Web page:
This month, we asked b:friend founder Mike Niles to tell us all about the work they do around Christmas time and the festive period to end social isolation in older people.
Can you imagine waking up on Christmas Day morning and then going to bed that evening without seeing or speaking to another person, a bit like Kevin in Home Alone? Doesn’t bear thinking about really, does it? (unless it meant you live in a house like Kevin, which would be pretty sweet).
The truth is, so many of our older neighbours across Doncaster are confronting this desperate likelihood head-on as we creep closer to the festive period. Particularly this year, as families avoid big parties due to the pandemic, an older generation will stay at home, alone, self-isolating and taking one for the team.
One such person is Mary. When she was just a young’un, she would accompany her siblings and her parents to spend Christmas Day with her three old aunties in Hatfield Woodhouse. They weren’t actual aunties, rather her mum’s cousins, and all three of them had remained unmarried all their lives. The kids called it ‘a house without men’ – and, for Mary, they hosted the most entertaining Christmas Day parties you could wish for.
It was a mysterious house. Old fashioned kitchen gadgets hung on the walls, stuffed birds and red squirrels stared down creepily from glass cages and one of the old ladies would play the organ as the kids ate hot mince pies and the adults supped elderberry wine. A bunch of holly filled with red berries swung from the grandfather clock, bright coloured streamers criss-crossed the ceiling and home-made Christmas cards stood on the mantle where an open fire heated the house.
One specific Christmas Day, 80 years ago, came just four days after two bombs dropped on Doncaster during WW2, near Bentley, killing 14 people. Eight-year old Mary spent a lot of time ducking in and out of air raid shelters but, when Christmas Day came around, it was time to forget all that and focus on pass-the-parcel, postman’s knock, singing Christmas carols and joyous dancing.
For the last three years, Mary, now 88 years old and still living in Hatfield Woodhouse, has attended a different sort of Christmas party. Our charity b:friend, along with the support of partner organisations, have hosted a festive knees-up on Christmas Day each year since 2017… and Mary has attended every one; all the stuffed turkey, tacky tinsel and unruly singing you could possibly wish for. And booze! There’s always a bit of booze. It tends to help with the singing.
Last year, 90 year old Sally sang a medley of Christmas classics; the year before children gave out hampers to all the guests; and a few years ago we even got on telly! Volunteers collect people from their homes, assist people to their seats, get stuck in helping in the kitchen – but, most importantly, they sit down and have a chat with the guests. That’s primarily what befriending is all about: a cuppa, a natter and some social connection. For many people living on their own (around 24,000 over 65s live alone in Doncaster), it may be the first conversation they’ll have had for days or even weeks.
The way it works is through community members standing up for their older neighbours. These are the people, as this year has showcased again, that you can always rely on when the things hit the fan. Similar to those playing politics over free school meals, whether we’re starving people of food or starving them of social contact, it’s community members that simply won’t stand for it.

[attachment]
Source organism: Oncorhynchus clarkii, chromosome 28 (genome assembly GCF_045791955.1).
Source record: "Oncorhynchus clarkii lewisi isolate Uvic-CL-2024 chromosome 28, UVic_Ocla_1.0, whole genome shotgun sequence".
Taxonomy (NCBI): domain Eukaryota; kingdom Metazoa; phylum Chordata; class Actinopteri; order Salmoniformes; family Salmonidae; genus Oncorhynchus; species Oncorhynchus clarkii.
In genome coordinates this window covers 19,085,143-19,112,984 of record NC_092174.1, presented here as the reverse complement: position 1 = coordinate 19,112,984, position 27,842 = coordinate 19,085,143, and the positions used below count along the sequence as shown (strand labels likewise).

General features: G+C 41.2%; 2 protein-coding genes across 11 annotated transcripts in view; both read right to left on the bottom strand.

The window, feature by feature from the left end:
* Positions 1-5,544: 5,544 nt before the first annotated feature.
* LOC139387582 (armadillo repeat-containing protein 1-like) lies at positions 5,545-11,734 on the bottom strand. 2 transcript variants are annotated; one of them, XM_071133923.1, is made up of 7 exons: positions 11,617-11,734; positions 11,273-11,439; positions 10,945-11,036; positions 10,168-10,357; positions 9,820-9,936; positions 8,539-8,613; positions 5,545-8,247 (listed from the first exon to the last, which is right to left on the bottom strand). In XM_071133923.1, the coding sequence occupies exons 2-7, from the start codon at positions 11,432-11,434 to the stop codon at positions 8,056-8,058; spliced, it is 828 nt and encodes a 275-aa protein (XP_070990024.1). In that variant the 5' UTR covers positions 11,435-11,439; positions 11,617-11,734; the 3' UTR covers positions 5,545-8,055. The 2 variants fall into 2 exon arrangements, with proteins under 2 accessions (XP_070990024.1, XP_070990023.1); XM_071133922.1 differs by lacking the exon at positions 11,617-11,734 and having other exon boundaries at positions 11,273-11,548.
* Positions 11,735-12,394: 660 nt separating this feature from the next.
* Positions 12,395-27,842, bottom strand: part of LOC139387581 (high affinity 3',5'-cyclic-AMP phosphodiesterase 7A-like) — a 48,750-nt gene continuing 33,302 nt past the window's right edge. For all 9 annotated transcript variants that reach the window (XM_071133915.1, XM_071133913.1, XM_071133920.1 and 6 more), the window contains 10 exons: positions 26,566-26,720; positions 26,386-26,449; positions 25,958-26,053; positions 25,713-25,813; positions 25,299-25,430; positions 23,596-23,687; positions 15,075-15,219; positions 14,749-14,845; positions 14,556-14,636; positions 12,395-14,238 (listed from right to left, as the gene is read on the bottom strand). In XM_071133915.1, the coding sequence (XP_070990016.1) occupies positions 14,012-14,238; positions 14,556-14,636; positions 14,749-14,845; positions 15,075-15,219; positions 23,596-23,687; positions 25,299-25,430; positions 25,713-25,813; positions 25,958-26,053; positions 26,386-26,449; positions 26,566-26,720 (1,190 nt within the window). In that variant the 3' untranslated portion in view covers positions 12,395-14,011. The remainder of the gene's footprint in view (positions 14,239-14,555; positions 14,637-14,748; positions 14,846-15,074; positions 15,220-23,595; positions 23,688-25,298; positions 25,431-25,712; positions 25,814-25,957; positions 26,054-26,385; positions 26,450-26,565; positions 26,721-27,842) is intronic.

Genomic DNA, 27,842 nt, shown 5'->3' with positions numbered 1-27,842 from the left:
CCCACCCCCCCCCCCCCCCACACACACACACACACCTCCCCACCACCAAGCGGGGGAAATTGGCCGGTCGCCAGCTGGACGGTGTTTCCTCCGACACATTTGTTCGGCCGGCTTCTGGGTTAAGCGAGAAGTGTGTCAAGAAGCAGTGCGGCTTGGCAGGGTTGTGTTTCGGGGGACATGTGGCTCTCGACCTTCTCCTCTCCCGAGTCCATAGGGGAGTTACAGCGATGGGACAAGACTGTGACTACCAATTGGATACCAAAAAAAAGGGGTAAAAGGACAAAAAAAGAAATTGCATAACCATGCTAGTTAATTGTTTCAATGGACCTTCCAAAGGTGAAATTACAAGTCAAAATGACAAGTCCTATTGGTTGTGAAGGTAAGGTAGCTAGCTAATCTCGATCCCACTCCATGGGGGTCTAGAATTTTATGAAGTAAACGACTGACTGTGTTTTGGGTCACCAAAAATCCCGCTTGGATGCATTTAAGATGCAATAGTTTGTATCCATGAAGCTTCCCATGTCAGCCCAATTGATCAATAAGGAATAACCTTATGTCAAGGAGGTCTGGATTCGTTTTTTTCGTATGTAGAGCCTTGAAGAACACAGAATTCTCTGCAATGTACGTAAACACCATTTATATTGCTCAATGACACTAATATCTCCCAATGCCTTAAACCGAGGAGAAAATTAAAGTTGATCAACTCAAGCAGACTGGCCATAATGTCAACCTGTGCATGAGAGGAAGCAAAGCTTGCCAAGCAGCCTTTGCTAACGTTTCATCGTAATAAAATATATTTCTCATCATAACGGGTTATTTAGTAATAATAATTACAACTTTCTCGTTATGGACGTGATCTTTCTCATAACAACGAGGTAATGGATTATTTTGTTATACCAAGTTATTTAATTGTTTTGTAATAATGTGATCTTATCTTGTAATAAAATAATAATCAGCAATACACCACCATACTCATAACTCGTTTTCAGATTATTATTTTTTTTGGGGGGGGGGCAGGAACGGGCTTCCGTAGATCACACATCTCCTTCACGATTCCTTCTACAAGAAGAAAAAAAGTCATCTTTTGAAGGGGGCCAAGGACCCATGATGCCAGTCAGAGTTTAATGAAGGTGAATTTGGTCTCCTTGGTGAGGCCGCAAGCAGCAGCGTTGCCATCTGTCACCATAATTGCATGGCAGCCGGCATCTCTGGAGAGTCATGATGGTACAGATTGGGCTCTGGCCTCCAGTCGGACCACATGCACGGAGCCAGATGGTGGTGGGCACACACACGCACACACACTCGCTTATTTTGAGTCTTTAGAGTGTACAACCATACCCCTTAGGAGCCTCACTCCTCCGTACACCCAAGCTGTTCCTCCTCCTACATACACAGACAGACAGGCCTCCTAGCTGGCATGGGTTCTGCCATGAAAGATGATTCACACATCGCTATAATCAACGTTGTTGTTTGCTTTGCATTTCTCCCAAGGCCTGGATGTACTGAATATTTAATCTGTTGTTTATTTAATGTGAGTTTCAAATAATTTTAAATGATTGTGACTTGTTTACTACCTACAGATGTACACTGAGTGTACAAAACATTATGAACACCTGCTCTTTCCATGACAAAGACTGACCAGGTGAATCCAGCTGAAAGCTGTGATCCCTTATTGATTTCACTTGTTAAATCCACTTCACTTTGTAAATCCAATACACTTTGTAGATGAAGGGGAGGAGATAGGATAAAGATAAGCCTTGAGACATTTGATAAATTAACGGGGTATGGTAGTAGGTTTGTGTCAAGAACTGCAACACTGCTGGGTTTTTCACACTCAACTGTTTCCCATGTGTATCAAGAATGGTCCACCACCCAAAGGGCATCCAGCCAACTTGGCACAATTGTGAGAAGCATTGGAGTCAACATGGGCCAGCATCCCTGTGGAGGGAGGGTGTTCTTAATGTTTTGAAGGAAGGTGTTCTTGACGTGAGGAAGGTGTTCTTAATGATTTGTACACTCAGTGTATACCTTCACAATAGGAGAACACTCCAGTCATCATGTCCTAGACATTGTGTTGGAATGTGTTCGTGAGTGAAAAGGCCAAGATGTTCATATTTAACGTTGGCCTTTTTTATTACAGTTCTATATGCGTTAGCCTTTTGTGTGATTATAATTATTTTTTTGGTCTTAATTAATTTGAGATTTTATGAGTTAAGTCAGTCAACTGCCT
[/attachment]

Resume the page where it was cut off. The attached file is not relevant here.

I was chatting to a lady called Doreen one day and asked her what she had planned for Christmas that year. It was sometime in the middle of December and she just said, “well, it won’t be much different to every other day, really. I’ve got some nice ham in the fridge so I’ll probably have a sandwich, watch the Queen’s speech and then Mrs Brown’s Boys.” That’s not OK. It’s not OK anytime of the year but certainly not at Christmas. Can you imagine Mrs Brown’s Boys being the highlight of your Christmas Day?
Loneliness sucks. We’ve all had a taste of being stuck at home in 2020. But while most of us can entertain ourselves watching Netflix, losing Houseparty quizzes, scrolling Instagram or getting creative on TikTok, this is like a foreign language for many older people like Doreen. If you admit to being lonely, older people are often told: “OK, so you’re isolated – your solution lies in learning the internet otherwise we’re out of ideas” – which is similar to someone telling you “OK, you want to go on holiday to Greece – but unless you become fluent in Greek, you’re stuck with staycations, my friend.” I’m useless at learning new languages, and I’m not receiving that daunting ultimatum in my 80s or 90s.
When lockdown(s) end, even us digitally connected lot are desperate to go for a coffee with friends, visit the cinema or do any number of things that make us feel normal and human and connected. Our older neighbours are no different but many don’t have the option to relieve their solitude.
So, while this year’s Christmas Day is going to be a little different with no big party, no singing carols and no hugs, we will still make sure there is the same giant slice of community feels.
A big Christmas Bundle is to be delivered full of games, chocolates, treats and, as is custom, a bit of booze. We’ll host a group telephone sing-along during the day that people dial into and a short video meetup for those with the technology. Everyone is welcome – the more the merrier. From the comfort of your home, or by delivering to someone that has no one, we’ll try to make sure those on their own behind closed doors feel that they are part of something bigger.
Can you help out?
Or make it possible by donating here: